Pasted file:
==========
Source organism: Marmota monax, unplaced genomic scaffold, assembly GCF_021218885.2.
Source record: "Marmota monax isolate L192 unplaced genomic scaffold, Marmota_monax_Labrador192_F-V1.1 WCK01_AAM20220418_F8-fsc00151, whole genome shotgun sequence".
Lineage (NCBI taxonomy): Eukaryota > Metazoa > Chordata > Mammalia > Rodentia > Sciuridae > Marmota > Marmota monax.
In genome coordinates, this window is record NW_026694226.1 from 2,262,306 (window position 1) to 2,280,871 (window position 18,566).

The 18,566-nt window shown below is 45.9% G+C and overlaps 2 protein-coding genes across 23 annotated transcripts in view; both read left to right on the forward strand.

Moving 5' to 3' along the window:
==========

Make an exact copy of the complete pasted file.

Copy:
Source organism: Marmota monax, unplaced genomic scaffold, assembly GCF_021218885.2.
Source record: "Marmota monax isolate L192 unplaced genomic scaffold, Marmota_monax_Labrador192_F-V1.1 WCK01_AAM20220418_F8-fsc00151, whole genome shotgun sequence".
Lineage (NCBI taxonomy): Eukaryota > Metazoa > Chordata > Mammalia > Rodentia > Sciuridae > Marmota > Marmota monax.
In genome coordinates, this window is record NW_026694226.1 from 2,262,306 (window position 1) to 2,280,871 (window position 18,566).

The 18,566-nt window shown below is 45.9% G+C and overlaps 2 protein-coding genes across 23 annotated transcripts in view; both read left to right on the forward strand.

Moving 5' to 3' along the window: